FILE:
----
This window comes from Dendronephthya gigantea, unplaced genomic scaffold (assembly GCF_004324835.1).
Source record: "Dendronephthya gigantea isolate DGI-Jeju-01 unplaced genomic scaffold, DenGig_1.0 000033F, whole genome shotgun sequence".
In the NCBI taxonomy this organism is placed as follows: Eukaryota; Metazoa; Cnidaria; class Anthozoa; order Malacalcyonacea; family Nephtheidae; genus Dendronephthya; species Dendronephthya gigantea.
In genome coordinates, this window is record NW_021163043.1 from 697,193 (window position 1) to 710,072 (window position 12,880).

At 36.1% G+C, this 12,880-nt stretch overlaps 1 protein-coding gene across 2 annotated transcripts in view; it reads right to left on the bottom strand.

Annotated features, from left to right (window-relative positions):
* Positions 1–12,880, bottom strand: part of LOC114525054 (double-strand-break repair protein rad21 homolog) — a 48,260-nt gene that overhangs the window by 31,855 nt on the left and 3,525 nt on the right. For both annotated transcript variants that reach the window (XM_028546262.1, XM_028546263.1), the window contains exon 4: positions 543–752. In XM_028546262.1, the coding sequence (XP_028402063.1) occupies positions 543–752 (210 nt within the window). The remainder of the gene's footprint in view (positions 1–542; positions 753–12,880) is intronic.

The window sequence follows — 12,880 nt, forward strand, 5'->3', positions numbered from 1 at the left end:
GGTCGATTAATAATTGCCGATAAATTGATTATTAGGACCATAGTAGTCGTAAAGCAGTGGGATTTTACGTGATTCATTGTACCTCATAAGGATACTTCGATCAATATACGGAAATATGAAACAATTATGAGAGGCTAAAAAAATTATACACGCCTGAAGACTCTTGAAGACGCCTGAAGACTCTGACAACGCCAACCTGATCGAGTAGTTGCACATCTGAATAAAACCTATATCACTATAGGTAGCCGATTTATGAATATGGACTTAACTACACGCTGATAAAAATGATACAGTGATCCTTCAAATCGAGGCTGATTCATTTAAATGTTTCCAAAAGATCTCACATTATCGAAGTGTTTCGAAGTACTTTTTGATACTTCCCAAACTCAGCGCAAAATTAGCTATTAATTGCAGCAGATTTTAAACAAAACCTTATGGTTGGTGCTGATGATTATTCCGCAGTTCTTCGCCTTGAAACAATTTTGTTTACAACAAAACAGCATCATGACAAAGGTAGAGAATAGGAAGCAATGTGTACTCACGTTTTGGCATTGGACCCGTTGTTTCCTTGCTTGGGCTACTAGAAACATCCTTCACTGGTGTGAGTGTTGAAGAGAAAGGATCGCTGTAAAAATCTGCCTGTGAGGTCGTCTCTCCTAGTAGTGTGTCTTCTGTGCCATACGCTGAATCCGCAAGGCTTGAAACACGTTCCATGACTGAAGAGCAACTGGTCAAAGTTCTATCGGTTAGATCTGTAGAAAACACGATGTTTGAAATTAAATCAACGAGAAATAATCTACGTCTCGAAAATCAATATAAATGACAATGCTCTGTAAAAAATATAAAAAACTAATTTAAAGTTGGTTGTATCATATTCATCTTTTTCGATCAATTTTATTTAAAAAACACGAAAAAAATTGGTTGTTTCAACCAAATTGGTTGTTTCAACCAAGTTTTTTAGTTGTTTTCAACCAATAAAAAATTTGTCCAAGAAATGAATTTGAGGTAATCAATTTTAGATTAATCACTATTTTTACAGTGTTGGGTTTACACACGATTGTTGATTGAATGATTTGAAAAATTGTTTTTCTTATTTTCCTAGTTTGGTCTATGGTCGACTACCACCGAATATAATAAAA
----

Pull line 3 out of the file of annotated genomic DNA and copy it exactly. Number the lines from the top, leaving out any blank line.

In the NCBI taxonomy this organism is placed as follows: Eukaryota; Metazoa; Cnidaria; class Anthozoa; order Malacalcyonacea; family Nephtheidae; genus Dendronephthya; species Dendronephthya gigantea.